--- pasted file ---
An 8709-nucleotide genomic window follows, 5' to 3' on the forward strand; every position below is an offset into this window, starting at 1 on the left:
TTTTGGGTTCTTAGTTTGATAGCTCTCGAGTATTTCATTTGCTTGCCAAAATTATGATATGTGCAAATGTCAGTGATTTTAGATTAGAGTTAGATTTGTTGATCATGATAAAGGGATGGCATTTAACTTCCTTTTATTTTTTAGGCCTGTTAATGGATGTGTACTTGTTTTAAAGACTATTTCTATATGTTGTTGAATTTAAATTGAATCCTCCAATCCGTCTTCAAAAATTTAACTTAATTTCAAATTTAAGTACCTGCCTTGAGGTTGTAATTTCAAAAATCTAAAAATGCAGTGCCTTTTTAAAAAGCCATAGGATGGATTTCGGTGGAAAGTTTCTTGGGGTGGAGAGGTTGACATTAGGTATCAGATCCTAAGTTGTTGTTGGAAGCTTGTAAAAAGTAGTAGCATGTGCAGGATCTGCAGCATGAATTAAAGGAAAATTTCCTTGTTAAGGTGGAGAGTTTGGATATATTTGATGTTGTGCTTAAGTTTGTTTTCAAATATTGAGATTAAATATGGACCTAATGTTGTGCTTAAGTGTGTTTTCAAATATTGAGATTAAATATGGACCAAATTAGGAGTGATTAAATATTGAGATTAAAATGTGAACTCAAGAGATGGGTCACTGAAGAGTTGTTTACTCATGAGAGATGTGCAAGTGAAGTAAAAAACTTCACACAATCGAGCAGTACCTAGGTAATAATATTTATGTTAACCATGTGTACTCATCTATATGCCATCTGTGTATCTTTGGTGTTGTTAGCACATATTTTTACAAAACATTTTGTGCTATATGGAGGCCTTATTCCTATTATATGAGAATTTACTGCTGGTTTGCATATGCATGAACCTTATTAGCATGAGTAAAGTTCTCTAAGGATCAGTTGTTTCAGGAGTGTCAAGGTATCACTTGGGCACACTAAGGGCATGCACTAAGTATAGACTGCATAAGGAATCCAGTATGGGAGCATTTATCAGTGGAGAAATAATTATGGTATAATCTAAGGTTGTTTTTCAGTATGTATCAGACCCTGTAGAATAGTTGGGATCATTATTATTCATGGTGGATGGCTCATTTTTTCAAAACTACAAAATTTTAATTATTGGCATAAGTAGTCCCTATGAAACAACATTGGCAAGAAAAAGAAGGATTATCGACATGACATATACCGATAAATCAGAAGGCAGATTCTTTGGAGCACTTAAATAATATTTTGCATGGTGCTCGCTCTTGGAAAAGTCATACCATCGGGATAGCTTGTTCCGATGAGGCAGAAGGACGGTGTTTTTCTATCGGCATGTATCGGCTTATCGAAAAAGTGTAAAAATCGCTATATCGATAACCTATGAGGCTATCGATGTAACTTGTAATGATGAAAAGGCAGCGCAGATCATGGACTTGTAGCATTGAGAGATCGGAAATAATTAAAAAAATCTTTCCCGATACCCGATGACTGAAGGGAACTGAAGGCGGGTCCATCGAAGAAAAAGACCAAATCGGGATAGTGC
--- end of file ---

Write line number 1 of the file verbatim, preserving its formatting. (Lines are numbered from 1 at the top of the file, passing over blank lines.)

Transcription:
An 8709-nucleotide genomic window follows, 5' to 3' on the forward strand; every position below is an offset into this window, starting at 1 on the left: